Did you know we work with over 50 ski tour operators so we can offer ski deals in over 200 ski resorts in 16 different countries? This huge selection of holidays gives us the top variety of ski deals anywhere so we can find our customers the perfect getaway.

With so many ski holidays to offer we send customers to a tremendous range of ski properties and resorts all over the world. Being able to do this gives us a brilliant insight to the UK market’s favourite ski destinations. We have looked at where you have chosen to ski and snowboard this winter and put together the top 10 ski resorts of this ski season.

 

Val Thorens, France

10. Courchevel

This exclusive resort in the 3 Valleys is a firm favourite with customers with the 600km of pistes on its doorstep, the beautiful alpine village and the stunning mountain restaurants. There may be seven Michelin-starred restaurants and two 6-star hotels in resort, but there is still accommodation for all budgets, including apartments and chalet hotels.

View ski holidays in Courchevel

9. Alpe d’Huez

Alpe d’Huez has so much to offer; 250 km of varied pistes, from the green areas surrounding the resort to the longest black run in Europe; incredible bars to keep you partying from après through to dawn; so many non-ski activities to do, you don’t even have to think about skiing (ermmm...) and super high peaks to give you access to great snow throughout the season.

I visited this brilliant ski resort in March 2015, read my 10 reasons why I love Alpe d’Huez

View ski holidays in Alpe d’Huez

The Peak of the longest black run in Europe (La Sarenne)

8. La Plagne

This massive resort is made up of 10 ski villages, all offering a colossal range of accommodations and amenities. From the abundance of apartments in Belle Plagne, to the ski in-ski out hotels across the resort to family ski chalets with onsite crèche facilities, La Plagne has something for everyone.

View ski holidays in La Plagne

7. Les Deux Alpes

A popular option if you are looking to go on a ski holiday at the start or end of the season. With skiing up to 3600km it is a snow sure resort that is even open to skiers and snowboarders in the summer months. Les Deux Alpes has an extensive ski area, vibrant après scene and a range of budget priced properties making it a top option for groups.

View ski holidays in Les Deux Alpes

 

6. Val Thorens

 The village of Val Thorens was purposely built to give guests the best access to the slopes making this an ideal location if you love hitting mountain first thing in the morning. Val Thorens is the highest ski resort in Europe, with the village sitting at 2300m and the pistes peaking at 3200m and is illustrious for its excellent snow conditions.

View ski holidays in Val Thorens

5. Les Arcs

The only ’non-mover’ in the top 10. Les Arcs is an all-round resort which is popular year after year with families, groups and couples alike. The variety of the ski areas and the villages appeals to beginners on their first ski holiday, and even offers enough to keep a seasoned skier or snowboarder entertained all week.

View ski holidays in Les Arcs

4. Meribel

Positioned perfectly in the heart of the largest ski area in the world, Meribel is in an ideal location to make the most of this renowned region in France. The tree lined runs and chocolate box style village charm make it one of the prettiest ski resorts in France.

View ski holidays in Meribel

3. St Anton

The legendary après of St Anton draws in the crowds year after year and is consistently our top selling Austrian ski destination. Ski holidays in Austria have been dramatically popular this season; we have seen huge jumps in numbers year on year to some of the popular Austrian resorts, including Mayrhofen, Lech and Ischgl.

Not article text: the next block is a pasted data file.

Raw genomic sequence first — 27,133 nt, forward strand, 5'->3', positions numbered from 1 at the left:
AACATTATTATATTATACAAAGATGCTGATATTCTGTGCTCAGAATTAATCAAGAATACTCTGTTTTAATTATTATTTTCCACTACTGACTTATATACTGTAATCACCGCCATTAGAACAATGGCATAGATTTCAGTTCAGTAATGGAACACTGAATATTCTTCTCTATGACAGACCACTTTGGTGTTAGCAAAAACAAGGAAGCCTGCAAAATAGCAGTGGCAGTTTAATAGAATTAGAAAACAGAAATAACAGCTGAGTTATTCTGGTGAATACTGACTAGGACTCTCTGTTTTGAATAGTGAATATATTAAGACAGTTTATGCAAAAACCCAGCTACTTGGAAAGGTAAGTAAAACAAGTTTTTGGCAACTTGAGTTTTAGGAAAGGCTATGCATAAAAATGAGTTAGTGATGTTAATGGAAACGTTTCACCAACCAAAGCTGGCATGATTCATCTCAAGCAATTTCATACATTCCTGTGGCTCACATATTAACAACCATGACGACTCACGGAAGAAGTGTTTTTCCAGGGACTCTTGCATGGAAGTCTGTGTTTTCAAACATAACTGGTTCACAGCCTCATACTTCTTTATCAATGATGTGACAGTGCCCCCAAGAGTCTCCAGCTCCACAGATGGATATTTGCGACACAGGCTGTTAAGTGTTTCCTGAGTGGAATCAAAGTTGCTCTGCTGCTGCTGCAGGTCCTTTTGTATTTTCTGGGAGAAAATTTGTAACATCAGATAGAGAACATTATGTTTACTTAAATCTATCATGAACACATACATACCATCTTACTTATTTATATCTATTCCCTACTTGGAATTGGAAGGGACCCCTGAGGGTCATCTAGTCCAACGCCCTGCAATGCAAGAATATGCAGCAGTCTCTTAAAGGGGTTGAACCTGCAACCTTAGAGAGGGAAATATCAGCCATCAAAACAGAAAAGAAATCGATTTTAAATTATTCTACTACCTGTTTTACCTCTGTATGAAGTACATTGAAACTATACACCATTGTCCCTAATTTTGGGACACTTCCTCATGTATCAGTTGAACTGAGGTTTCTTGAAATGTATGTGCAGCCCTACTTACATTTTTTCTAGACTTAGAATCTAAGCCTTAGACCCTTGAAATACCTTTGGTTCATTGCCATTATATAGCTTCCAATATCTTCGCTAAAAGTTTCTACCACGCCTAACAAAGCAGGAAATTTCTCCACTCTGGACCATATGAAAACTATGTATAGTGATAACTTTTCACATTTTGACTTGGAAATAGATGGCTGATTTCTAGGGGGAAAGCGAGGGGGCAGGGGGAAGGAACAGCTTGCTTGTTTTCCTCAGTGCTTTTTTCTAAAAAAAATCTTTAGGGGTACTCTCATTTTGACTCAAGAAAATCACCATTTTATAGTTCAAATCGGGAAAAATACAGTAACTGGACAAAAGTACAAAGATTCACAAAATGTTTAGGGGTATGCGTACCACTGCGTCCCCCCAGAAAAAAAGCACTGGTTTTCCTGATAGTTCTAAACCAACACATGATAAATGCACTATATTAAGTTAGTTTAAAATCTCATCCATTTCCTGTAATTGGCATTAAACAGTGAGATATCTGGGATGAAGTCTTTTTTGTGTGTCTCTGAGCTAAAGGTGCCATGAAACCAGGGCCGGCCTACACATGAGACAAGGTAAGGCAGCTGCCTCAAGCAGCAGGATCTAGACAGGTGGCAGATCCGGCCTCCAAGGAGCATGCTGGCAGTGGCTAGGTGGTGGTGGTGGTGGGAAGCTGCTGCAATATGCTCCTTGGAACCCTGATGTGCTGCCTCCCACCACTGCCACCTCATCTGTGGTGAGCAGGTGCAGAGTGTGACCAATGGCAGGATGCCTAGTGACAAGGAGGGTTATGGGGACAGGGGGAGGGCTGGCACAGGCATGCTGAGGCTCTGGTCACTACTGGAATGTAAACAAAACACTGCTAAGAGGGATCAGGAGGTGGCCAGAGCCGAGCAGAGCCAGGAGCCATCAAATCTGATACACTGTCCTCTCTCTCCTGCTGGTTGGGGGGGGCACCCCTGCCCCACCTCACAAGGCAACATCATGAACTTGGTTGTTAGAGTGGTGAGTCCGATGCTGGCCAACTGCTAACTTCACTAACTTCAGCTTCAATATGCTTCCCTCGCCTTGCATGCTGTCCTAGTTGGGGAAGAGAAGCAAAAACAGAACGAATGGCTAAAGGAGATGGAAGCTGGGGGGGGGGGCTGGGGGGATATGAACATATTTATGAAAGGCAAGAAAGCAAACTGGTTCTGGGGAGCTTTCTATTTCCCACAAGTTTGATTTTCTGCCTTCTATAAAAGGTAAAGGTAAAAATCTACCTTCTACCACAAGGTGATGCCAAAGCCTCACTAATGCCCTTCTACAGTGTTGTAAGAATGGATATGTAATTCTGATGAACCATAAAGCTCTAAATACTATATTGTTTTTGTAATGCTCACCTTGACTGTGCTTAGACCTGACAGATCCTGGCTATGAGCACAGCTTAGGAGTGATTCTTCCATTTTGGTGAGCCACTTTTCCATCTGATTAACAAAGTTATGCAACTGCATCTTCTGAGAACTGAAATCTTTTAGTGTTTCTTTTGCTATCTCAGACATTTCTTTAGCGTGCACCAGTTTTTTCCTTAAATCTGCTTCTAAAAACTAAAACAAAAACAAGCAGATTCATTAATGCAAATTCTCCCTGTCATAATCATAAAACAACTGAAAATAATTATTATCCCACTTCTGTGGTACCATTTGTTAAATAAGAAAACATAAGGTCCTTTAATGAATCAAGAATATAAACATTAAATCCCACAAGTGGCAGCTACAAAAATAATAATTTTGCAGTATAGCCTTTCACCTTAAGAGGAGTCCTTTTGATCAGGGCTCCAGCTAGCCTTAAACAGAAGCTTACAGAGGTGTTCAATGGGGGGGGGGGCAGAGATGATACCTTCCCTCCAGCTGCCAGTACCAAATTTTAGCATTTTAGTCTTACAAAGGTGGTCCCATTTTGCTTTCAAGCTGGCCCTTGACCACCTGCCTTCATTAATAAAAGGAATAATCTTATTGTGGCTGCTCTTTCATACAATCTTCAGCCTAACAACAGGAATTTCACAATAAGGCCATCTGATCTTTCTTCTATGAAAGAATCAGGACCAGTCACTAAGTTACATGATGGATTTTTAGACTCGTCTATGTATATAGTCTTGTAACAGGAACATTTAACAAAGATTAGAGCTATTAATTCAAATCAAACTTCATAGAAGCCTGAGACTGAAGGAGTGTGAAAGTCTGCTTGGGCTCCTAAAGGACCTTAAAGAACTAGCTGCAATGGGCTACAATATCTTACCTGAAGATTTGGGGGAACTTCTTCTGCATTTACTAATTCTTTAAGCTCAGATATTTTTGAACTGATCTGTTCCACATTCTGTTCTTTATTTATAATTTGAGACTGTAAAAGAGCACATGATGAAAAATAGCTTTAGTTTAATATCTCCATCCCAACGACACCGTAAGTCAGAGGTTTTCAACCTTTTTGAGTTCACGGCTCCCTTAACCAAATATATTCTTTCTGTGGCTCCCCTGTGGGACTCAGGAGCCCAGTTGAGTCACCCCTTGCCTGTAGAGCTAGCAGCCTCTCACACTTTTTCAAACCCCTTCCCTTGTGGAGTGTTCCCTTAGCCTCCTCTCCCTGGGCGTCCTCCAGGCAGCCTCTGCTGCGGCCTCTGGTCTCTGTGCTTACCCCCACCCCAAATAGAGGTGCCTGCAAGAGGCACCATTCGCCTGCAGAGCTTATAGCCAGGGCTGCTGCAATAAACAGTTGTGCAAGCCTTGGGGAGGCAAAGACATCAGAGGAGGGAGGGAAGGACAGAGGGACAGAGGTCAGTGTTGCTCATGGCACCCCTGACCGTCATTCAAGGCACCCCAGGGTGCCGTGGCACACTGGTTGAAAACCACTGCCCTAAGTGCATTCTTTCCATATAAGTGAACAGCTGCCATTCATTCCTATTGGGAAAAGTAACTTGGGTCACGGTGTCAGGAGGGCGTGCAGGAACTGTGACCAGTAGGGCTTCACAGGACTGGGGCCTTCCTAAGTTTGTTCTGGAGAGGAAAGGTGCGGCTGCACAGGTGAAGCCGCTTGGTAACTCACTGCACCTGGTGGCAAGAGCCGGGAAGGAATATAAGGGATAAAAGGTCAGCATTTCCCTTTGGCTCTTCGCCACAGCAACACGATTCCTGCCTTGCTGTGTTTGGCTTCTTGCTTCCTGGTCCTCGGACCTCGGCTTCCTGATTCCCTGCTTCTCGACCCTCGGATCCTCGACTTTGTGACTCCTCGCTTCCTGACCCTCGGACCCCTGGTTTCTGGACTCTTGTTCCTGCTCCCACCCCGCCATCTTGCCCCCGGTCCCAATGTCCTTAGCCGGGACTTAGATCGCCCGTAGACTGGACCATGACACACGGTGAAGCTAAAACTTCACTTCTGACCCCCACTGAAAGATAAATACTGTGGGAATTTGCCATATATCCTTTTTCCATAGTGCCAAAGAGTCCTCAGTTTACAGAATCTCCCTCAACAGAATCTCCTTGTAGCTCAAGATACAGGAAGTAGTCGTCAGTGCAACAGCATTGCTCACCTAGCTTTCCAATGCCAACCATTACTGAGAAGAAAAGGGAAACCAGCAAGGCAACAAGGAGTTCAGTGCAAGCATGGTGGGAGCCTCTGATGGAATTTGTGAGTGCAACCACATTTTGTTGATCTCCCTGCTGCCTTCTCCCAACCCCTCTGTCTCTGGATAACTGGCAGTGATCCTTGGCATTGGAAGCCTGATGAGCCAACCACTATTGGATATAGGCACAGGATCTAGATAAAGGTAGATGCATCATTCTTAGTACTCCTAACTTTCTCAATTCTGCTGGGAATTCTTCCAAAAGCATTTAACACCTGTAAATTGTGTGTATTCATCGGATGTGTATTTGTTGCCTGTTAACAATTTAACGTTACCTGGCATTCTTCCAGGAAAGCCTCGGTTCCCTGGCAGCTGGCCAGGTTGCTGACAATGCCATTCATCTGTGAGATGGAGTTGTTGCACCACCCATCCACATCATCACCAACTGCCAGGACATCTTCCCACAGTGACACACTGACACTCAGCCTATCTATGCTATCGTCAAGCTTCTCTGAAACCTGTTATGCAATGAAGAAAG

View ski holidays in St Anton

2. Val d’Isere

Last year’s champion has been knocked off the high spot by its ski neighbour. The Espace Killy ski area is a favourite with our customers and ski team every season. The first rate ski area provides a large variety of terrain for all abilities and a snow-sure glacier making it one of the most attractive destinations for a ski holiday.

View ski holidays in Val d’Isere

1. Tignes

With the largest share of customers choosing Tignes as their ski holiday destination this year, you have made this outstanding resort the top ski resort in winter 2014/15. With the poor start to the ski season, Tignes would have been a safe option because of the high altitude skiing with pistes up to 3400m on the Grande Motte glacier. With its fantastic snow record it is no wonder why thousands flock to Tignes year after year.

View ski holidays in Tignes

 

Grande Motte, Tignes

 

The Best of the Rest

Top 3 France

1. Tignes
2. Val d’Isere
3. Meribel

Top 3 Austria

1. St Anton
2. Mayrhofen
3. Lech

Top 3 Italy

1. Sauze d’Oulx
2. Cervinia
3. Selva

Top 3 Canada

1. Whistler
2. Tremblant
3. Banff

Top 3 USA

1. Breckenridge
2. Jackson Hole
3. Killington

Top 3 Andorra

1. Soldeu
2. Arinsal
3. Pas de la Casa

Top 3 Switzerland

1. Zermatt
2. Verbier
3. Wengen

 

Want to see who came out on top last season? Take a look at the top resorts from winter 2013/2014

View 2015/16 ski holidays

By Krystelle



Top 5 reasons we love spring skiing

clock 1st April 2015 | comment0 Comments

Skiing in March and April is our favourite time of the ski season. Days get longer and temperatures start to warm up so you can relish in the brilliant ski conditions in the morning then hit the bars in the afternoon and soak up après in the sun on a mountain top terrace.

End of season skiing is a popular option for skiers and snowboarders as there is more availability in favoured accommodations and families can enjoy a cheaper ski holiday in the Easter break compared to the high prices at Christmas and half term. Here are our top 5 reasons why we love spring skiing:

1. The Sunshine

There’s nothing better than carving up the mountain with the sun beating down on your back. You don’t have to cart around lots of layers, you can sunbathe in between ski runs and you’ll have that special code worn only by fellow skiers and boarders – a cracking goggle tan so that everyone knows you’ve just returned fresh from the slopes.

 

2. Longer Days

More sunshine = longer days = lifts are open longer = more time out in the snow! Do we need to say any more?

 

3. It’s cheaper